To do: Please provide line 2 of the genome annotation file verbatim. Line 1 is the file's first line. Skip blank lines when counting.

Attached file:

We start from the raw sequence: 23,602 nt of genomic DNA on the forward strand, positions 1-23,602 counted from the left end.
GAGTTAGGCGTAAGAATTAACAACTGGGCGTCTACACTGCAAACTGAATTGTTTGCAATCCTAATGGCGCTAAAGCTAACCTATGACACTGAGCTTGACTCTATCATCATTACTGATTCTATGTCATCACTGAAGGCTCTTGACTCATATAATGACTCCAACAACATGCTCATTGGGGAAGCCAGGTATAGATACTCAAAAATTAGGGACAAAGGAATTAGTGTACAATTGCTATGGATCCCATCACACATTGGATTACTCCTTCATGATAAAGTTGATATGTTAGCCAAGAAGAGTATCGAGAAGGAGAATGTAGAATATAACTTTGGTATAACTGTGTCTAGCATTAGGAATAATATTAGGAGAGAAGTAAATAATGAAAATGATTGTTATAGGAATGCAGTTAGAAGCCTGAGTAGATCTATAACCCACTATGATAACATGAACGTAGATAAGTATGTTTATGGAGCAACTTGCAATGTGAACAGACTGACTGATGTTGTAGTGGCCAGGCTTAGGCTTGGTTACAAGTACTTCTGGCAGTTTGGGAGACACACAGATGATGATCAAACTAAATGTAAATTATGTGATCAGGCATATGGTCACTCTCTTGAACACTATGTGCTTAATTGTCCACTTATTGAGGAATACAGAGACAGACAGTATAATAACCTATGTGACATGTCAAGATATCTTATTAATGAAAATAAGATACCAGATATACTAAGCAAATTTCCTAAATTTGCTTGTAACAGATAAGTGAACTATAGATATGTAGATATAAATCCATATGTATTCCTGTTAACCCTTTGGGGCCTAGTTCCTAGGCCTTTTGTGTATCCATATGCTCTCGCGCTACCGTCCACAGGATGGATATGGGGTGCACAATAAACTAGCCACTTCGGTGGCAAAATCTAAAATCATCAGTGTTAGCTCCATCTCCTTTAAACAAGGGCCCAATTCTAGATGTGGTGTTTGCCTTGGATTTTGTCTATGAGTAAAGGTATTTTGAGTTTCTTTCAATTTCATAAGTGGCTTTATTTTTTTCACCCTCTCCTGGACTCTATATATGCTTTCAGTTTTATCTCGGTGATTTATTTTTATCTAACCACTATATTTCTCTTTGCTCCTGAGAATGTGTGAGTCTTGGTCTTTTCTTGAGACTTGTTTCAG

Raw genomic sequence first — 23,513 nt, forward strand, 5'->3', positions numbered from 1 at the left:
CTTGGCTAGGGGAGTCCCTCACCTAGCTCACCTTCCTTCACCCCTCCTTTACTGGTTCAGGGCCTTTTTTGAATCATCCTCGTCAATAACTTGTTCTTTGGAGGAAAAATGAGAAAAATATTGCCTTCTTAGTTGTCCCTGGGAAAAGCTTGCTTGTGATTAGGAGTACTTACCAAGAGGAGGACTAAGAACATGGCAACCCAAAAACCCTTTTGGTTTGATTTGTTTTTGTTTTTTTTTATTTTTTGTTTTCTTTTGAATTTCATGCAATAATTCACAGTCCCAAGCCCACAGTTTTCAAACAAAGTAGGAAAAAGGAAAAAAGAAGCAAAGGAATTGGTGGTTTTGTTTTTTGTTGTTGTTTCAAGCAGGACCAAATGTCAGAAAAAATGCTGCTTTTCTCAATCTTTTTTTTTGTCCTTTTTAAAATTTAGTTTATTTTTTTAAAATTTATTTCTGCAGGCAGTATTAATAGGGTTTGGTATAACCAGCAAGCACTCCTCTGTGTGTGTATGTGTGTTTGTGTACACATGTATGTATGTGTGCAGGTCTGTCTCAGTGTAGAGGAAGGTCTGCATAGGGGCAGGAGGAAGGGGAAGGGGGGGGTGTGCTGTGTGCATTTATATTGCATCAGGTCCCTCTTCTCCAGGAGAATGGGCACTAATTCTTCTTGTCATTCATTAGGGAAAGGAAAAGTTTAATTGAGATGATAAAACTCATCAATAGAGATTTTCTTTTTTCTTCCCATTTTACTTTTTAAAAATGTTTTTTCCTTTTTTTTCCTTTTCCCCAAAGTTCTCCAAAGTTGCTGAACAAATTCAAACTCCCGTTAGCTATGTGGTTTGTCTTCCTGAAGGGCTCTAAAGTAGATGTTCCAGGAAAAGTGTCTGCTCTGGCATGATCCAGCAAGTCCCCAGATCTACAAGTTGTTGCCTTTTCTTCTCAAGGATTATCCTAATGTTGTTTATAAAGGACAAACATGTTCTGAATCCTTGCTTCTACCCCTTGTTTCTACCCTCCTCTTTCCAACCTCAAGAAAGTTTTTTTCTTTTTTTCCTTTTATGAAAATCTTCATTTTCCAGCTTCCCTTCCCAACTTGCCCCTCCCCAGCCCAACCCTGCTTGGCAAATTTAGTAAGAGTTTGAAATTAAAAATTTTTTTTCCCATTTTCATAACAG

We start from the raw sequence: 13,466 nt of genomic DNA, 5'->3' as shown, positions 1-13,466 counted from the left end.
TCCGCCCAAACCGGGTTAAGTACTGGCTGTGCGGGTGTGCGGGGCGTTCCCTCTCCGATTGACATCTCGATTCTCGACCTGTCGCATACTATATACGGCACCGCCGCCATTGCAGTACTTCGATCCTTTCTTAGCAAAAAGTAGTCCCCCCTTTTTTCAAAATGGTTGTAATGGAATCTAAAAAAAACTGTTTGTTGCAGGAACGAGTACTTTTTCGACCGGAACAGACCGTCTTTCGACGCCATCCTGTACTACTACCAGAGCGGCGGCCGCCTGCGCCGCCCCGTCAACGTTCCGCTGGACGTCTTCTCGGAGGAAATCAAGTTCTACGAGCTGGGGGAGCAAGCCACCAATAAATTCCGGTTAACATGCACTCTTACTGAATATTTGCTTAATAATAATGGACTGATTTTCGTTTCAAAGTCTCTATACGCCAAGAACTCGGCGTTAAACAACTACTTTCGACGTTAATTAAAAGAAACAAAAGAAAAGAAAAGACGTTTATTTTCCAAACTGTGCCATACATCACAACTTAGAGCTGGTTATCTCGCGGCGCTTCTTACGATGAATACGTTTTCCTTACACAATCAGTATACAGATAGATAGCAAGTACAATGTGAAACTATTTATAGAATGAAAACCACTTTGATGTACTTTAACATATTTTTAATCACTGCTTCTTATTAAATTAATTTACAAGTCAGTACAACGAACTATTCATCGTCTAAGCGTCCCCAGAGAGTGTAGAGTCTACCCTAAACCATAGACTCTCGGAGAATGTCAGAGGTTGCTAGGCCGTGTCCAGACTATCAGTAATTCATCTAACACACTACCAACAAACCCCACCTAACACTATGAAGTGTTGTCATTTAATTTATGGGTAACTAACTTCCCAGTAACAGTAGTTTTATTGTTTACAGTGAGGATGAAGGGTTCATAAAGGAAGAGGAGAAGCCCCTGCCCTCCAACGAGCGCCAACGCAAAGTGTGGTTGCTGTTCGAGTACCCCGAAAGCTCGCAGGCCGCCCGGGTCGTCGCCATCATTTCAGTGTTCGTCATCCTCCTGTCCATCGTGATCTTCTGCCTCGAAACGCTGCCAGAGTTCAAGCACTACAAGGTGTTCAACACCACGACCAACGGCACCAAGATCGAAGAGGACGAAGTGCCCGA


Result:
GAGTTAGGCGTAAGAATTAACAACTGGGCGTCTACACTGCAAACTGAATTGTTTGCAATCCTAATGGCGCTAAAGCTAACCTATGACACTGAGCTTGACTCTATCATCATTACTGATTCTATGTCATCACTGAAGGCTCTTGACTCATATAATGACTCCAACAACATGCTCATTGGGGAAGCCAGGTATAGATACTCAAAAATTAGGGACAAAGGAATTAGTGTACAATTGCTATGGATCCCATCACACATTGGATTACTCCTTCATGATAAAGTTGATATGTTAGCCAAGAAGAGTATCGAGAAGGAGAATGTAGAATATAACTTTGGTATAACTGTGTCTAGCATTAGGAATAATATTAGGAGAGAAGTAAATAATGAAAATGATTGTTATAGGAATGCAGTTAGAAGCCTGAGTAGATCTATAACCCACTATGATAACATGAACGTAGATAAGTATGTTTATGGAGCAACTTGCAATGTGAACAGACTGACTGATGTTGTAGTGGCCAGGCTTAGGCTTGGTTACAAGTACTTCTGGCAGTTTGGGAGACACACAGATGATGATCAAACTAAATGTAAATTATGTGATCAGGCATATGGTCACTCTCTTGAACACTATGTGCTTAATTGTCCACTTATTGAGGAATACAGAGACAGACAGTATAATAACCTATGTGACATGTCAAGATATCTTATTAATGAAAATAAGATACCAGATATACTAAGCAAATTTCCTAAATTTGCTTGTAACAGATAAGTGAACTATAGATATGTAGATATAAATCCATATGTATTCCTGTTAACCCTTTGGGGCCTAGTTCCTAGGCCTTTTGTGTATCCATATGCTCTCGCGCTACCGTCCACAGGATGGATATGGGGTGCACAATAAACTAGCCACTTCGGTGGCAAAATCTAAAATCATCAGTGTTAGCTCCATCTCCTTTAAACAAGGGCCCAATTCTAGATGTGGTGTTTGCCTTGGATTTTGTCTATGAGTAAAGGTATTTTGAGTTTCTTTCAATTTCATAAGTGGCTTTATTTTTTTCACCCTCTCCTGGACTCTATATATGCTTTCAGTTTTATCTCGGTGATTTATTTTTATCTAACCACTATATTTCTCTTTGCTCCTGAGAATGTGTGAGTCTTGGTCTTTTCTTGAGACTTGTTTCAG